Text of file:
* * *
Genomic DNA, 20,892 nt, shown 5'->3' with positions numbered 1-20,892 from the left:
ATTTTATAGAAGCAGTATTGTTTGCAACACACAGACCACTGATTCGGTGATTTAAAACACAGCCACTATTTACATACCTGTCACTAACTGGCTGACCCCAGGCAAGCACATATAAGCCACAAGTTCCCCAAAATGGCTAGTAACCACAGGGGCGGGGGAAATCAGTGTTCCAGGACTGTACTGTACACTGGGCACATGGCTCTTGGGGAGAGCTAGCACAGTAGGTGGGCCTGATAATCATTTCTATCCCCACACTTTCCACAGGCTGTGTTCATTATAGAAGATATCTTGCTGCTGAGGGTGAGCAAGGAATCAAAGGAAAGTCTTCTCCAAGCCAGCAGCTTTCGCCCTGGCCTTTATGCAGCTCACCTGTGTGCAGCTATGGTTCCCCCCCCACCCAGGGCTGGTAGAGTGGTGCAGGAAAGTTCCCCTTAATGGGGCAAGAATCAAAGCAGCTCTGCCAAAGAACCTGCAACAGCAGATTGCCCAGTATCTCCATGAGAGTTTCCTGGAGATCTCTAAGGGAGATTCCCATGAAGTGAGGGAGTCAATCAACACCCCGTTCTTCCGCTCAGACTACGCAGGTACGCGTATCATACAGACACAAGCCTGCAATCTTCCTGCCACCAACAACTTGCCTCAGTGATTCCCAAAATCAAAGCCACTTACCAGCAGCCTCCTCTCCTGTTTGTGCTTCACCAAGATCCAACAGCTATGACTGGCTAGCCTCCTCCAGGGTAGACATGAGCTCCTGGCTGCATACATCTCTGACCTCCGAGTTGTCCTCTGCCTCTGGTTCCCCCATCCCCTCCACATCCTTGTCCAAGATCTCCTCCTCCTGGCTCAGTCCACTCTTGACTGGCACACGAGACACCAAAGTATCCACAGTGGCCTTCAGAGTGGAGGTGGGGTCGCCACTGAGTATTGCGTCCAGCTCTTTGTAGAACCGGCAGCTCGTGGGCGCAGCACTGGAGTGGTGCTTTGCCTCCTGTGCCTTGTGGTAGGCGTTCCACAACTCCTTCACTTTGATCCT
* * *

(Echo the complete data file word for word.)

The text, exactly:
Genomic DNA, 20,892 nt, shown 5'->3' with positions numbered 1-20,892 from the left:
ATTTTATAGAAGCAGTATTGTTTGCAACACACAGACCACTGATTCGGTGATTTAAAACACAGCCACTATTTACATACCTGTCACTAACTGGCTGACCCCAGGCAAGCACATATAAGCCACAAGTTCCCCAAAATGGCTAGTAACCACAGGGGCGGGGGAAATCAGTGTTCCAGGACTGTACTGTACACTGGGCACATGGCTCTTGGGGAGAGCTAGCACAGTAGGTGGGCCTGATAATCATTTCTATCCCCACACTTTCCACAGGCTGTGTTCATTATAGAAGATATCTTGCTGCTGAGGGTGAGCAAGGAATCAAAGGAAAGTCTTCTCCAAGCCAGCAGCTTTCGCCCTGGCCTTTATGCAGCTCACCTGTGTGCAGCTATGGTTCCCCCCCCACCCAGGGCTGGTAGAGTGGTGCAGGAAAGTTCCCCTTAATGGGGCAAGAATCAAAGCAGCTCTGCCAAAGAACCTGCAACAGCAGATTGCCCAGTATCTCCATGAGAGTTTCCTGGAGATCTCTAAGGGAGATTCCCATGAAGTGAGGGAGTCAATCAACACCCCGTTCTTCCGCTCAGACTACGCAGGTACGCGTATCATACAGACACAAGCCTGCAATCTTCCTGCCACCAACAACTTGCCTCAGTGATTCCCAAAATCAAAGCCACTTACCAGCAGCCTCCTCTCCTGTTTGTGCTTCACCAAGATCCAACAGCTATGACTGGCTAGCCTCCTCCAGGGTAGACATGAGCTCCTGGCTGCATACATCTCTGACCTCCGAGTTGTCCTCTGCCTCTGGTTCCCCCATCCCCTCCACATCCTTGTCCAAGATCTCCTCCTCCTGGCTCAGTCCACTCTTGACTGGCACACGAGACACCAAAGTATCCACAGTGGCCTTCAGAGTGGAGGTGGGGTCGCCACTGAGTATTGCGTCCAGCTCTTTGTAGAACCGGCAGCTCGTGGGCGCAGCACTGGAGTGGTGCTTTGCCTCCTGTGCCTTGTGGTAGGCGTTCCACAACTCCTTCACTTTGATCCT